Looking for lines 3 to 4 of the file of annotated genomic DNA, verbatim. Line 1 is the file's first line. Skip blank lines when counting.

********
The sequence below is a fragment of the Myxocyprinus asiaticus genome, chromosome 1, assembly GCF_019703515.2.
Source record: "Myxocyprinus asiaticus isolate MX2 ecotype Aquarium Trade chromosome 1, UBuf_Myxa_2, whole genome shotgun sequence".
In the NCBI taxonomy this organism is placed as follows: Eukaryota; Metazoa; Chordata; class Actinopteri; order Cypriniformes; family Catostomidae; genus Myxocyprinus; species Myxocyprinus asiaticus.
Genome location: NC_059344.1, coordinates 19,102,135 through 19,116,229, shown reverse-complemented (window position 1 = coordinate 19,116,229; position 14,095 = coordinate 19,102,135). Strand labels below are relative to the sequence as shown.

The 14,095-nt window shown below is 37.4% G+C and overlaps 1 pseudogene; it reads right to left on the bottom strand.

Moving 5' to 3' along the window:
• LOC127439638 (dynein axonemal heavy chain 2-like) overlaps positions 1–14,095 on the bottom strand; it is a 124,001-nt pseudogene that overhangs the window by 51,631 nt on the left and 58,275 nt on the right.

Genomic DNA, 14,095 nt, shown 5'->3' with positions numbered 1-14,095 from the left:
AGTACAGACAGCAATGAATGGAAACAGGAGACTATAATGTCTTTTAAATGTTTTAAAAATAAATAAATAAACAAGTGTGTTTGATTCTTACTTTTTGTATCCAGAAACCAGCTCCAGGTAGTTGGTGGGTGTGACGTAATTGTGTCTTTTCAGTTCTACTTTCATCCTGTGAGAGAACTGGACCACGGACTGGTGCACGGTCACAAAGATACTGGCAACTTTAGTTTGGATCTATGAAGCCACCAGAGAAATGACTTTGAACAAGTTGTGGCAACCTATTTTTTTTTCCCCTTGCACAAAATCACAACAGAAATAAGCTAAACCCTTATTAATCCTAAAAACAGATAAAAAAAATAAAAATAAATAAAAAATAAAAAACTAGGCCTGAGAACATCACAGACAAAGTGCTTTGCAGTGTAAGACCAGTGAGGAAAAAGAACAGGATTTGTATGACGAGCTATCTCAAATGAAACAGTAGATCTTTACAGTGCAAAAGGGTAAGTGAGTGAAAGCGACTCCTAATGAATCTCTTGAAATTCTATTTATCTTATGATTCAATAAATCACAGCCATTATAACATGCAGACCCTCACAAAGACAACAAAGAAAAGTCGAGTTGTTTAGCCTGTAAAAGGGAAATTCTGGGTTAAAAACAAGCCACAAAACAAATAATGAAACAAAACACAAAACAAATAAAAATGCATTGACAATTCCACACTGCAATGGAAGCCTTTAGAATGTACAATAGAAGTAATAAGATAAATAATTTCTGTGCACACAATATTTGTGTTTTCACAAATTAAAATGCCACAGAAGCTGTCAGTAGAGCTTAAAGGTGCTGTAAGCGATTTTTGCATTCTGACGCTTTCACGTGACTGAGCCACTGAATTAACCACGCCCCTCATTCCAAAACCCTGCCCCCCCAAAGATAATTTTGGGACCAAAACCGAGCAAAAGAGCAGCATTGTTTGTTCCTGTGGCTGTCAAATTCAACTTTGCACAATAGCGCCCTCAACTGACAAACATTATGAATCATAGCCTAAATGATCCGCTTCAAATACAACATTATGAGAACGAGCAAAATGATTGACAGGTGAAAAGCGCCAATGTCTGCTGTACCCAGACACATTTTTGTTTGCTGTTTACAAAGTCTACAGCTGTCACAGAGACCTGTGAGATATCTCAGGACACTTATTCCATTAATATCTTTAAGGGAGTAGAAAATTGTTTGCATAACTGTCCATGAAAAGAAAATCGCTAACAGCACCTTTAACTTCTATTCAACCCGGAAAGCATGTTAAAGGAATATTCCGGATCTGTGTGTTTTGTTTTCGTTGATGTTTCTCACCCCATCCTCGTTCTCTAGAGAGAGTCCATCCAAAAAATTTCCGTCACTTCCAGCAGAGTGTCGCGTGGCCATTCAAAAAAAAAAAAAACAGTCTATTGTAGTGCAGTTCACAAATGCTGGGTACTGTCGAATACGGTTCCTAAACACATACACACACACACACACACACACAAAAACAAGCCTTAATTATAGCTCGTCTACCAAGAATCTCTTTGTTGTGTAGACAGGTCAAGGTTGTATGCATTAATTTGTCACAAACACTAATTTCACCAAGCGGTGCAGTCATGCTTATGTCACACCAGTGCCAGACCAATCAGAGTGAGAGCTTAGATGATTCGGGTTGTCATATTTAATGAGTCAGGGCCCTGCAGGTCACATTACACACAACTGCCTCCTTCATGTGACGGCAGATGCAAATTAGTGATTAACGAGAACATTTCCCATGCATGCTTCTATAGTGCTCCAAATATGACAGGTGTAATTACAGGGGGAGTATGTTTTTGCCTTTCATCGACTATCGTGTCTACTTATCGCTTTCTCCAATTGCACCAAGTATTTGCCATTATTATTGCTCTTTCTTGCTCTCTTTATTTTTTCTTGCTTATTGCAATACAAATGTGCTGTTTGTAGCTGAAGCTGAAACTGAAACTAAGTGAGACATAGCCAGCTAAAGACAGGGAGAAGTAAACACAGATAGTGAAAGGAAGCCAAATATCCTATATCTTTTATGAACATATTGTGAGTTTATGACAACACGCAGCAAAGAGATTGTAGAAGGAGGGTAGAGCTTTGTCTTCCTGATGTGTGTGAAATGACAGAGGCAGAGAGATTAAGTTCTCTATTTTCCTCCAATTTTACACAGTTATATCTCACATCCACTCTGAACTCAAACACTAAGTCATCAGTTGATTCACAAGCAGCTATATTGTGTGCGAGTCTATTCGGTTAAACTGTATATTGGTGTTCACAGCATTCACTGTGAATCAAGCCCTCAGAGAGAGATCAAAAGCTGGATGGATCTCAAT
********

In the NCBI taxonomy this organism is placed as follows: Eukaryota; Metazoa; Chordata; class Actinopteri; order Cypriniformes; family Catostomidae; genus Myxocyprinus; species Myxocyprinus asiaticus.
Genome location: NC_059344.1, coordinates 19,102,135 through 19,116,229, shown reverse-complemented (window position 1 = coordinate 19,116,229; position 14,095 = coordinate 19,102,135). Strand labels below are relative to the sequence as shown.